French politicans split over ban on Muslim veil

By staff writers
January 8, 2010

France's main opposition party, the Socialists, have said that they will not support government plans to outlaw the wearing of certain forms of Islamic dress in public.

However, the governing centre-right party is going ahead with plans to ban clothing which covers the face as well as the rest of the body, leaving only the eyes and hands visible. President Nicholas Sarkozy has said that face veils are "not welcome" in the country.

Critics argue that the move is an assault on civil liberties and will fuel Muslim hostility to the government.

But while the Socialists declared their opposition to the legislation, they insisted that they do not approve of clothing that covers the face as well as the whole body. A party spokesperson, Benoit Hamon, described it as a "prison for women" which "has no place in the French Republic", but said that "an ad-hoc law would not have the anticipated effect".

The word "burka" is sometimes mistakenly used to describe such clothing, although the term more accurately refers to a particular garment worn most commonly in Afghanistan and the neighbouring area.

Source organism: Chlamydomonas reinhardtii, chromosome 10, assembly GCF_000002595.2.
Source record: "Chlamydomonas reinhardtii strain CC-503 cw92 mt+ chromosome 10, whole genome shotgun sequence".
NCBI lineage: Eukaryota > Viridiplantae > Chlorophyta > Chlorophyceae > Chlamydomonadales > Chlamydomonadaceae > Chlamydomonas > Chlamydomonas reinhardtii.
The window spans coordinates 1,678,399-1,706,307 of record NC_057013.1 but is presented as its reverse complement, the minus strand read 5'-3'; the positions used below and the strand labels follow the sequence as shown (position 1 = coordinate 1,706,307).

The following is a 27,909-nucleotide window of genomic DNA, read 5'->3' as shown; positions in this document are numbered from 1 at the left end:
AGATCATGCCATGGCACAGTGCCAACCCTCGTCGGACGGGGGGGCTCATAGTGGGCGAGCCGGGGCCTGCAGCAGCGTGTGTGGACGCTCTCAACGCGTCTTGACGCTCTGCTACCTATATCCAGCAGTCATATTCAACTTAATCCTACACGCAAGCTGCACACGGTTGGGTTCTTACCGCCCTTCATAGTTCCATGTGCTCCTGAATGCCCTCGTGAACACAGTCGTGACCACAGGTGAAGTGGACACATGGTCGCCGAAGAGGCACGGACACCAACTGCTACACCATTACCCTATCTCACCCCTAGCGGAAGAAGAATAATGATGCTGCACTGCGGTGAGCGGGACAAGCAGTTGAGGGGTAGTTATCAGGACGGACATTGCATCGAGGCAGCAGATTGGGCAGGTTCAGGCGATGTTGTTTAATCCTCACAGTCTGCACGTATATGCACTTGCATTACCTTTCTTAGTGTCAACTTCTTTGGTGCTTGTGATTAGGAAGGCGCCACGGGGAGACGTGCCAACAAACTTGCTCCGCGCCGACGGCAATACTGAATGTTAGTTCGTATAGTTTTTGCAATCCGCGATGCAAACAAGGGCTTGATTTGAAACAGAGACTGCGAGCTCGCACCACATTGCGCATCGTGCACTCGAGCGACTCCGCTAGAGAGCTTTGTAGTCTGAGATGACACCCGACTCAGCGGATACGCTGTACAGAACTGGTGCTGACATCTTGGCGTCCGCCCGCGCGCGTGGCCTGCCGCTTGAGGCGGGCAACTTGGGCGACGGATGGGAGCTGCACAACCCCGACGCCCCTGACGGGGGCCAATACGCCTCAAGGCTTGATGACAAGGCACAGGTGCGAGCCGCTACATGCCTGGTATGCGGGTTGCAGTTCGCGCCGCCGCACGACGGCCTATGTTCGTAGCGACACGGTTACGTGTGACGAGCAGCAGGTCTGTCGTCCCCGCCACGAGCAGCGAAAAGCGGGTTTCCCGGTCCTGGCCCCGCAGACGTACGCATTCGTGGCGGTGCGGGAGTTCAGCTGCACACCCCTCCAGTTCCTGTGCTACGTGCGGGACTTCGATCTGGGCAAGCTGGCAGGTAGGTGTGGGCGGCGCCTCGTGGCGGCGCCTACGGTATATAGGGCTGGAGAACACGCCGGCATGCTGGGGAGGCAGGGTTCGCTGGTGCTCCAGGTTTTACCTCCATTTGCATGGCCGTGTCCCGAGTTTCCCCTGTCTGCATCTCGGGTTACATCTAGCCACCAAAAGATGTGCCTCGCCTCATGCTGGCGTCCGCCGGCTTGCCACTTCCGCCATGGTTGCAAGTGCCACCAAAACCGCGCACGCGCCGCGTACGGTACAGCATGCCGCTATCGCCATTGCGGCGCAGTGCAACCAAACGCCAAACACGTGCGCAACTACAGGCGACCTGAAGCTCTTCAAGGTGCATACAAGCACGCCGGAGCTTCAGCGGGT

The law as drafted would fine anyone "on the public street whose face is entirely covered". The fine would be the equivalent of around £700, with twice the sum for anyone who forces someone else to cover her face.

Only a tiny percentage of France's five million Muslims wear the face veil, or niqab, but the law could lead other Muslims, or even non-Muslims, to cover their face as a form of protest. The law is also likely to face a challenge in the European Court of Human Rights.

The British Muslim writer Na'ima B Robert insisted that many women, such as herself, cover their faces as a matter of choice.

"If I was leaving my house wearing practically anything else, this would be a non-issue: a hood, a cape, hotpants, even a bikini, may elicit stares and comments but never calls to enact legislation" she said.

She insisted that "all have the right to express themselves through their dress".

Although the views expressed in this article do not necessarily represent the views of Ekklesia, the article may reflect Ekklesia's values. If you use Ekklesia's news briefings please consider making a donation to sponsor Ekklesia's work here.